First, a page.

Symptoms resulting from LRV compression in NS were first described in 1950 and have been demonstrated in ages ranging from childhood to the seventh decade.2,9 Left renal vein compression is believed to cause LRV hypertension and stasis resulting in left-sided abdominal or flank pain with microscopic or macroscopic hematuria resulting from periureteral and gonadal varices, as well as proteinuria by either random or orthostatic sample in children.10 Hematuria appears to be due to ureteral bleeding as demonstrated on cystoscopy.11 Nutcracker syndrome is notoriously difficult to diagnose because it mimics many other clinical syndromes such as renal colic due to kidney stones. Some patients may report symptoms exacerbated by standing or walking. Finally, a variety of other symptoms including abdominal pain and neuroendocrine orthostasis have been described and are thought to represent an unknown, associated autonomic disturbance.12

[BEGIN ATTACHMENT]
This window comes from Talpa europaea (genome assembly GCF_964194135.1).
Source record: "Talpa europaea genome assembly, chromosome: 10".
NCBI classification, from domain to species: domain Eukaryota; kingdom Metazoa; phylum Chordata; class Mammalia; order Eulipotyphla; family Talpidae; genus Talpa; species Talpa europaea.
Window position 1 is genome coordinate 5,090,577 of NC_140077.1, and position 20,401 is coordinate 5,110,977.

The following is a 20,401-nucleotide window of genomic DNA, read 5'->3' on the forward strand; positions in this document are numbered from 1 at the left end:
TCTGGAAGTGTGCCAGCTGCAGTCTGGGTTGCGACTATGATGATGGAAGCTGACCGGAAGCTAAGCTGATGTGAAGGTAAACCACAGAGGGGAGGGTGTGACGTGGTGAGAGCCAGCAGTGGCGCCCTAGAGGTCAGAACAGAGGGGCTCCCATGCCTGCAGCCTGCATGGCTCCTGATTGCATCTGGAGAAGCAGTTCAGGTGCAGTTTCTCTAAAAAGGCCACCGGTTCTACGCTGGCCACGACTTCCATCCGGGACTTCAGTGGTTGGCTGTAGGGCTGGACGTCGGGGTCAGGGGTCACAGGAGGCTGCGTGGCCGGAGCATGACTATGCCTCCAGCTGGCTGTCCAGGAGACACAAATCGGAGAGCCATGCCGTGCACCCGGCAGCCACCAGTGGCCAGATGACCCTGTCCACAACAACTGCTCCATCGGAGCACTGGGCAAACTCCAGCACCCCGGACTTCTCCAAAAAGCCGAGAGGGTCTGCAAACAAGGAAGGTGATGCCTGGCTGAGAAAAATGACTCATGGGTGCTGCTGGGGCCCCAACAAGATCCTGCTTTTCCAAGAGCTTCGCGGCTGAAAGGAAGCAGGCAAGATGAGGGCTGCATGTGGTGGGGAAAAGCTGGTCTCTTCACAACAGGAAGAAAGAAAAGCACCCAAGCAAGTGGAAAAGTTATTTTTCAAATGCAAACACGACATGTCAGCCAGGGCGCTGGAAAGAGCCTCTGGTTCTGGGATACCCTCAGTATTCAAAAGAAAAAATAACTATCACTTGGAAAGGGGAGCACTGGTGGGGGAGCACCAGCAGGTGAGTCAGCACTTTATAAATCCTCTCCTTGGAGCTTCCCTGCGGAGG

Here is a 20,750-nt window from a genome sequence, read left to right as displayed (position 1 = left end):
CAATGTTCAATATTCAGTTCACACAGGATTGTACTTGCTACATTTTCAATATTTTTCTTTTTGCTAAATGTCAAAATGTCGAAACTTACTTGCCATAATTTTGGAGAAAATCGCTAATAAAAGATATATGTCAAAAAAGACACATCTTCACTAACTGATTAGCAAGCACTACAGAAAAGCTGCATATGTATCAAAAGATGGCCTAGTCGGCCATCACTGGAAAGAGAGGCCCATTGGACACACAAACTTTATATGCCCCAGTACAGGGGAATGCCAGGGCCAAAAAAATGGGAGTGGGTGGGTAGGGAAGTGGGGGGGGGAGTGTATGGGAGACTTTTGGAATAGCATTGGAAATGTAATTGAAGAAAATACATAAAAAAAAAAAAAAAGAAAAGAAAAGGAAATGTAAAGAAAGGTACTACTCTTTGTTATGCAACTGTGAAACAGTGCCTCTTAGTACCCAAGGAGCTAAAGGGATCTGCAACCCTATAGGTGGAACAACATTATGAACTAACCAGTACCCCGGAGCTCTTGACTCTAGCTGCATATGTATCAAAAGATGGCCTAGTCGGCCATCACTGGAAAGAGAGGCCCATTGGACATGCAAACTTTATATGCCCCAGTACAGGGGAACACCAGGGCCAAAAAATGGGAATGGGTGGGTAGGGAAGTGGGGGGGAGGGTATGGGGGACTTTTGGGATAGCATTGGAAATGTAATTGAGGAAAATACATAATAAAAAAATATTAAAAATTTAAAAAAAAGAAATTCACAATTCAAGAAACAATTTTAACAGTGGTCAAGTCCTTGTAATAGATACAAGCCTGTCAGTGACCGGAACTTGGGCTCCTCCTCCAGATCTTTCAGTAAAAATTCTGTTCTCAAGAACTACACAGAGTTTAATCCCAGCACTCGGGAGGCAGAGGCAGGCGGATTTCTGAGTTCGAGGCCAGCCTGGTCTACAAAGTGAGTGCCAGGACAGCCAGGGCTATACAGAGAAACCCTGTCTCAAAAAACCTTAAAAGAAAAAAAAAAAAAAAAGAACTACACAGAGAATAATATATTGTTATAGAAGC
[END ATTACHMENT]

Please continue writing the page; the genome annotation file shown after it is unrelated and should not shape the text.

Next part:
Compression of the LRV resulting in NS may be demonstrated by venography, CT arteriography, Doppler ultrasonography (DUS), and magnetic resonance imaging.13 To decrease invasiveness and expense without sacrificing accuracy, DUS is the most used method to measure diameter and peak velocity in both the hilar and aorto-mesenteric areas of the LRV. Diagnostic measurements from previous studies have suggested a hilar to aortico-mesenteric diameter ratio greater than 4.7 may be predictive of NS with 100% sensitivity and 90% specificity.14 An aortico-mesenteric to hilar peak velocity ratio of the LRV greater than 7 may also be suggestive, but the range of normal values in children is wide. Finally, DUS measurements in the standing position may be more accurate in demonstrating the effect of a narrow SMA angle on the LRV.8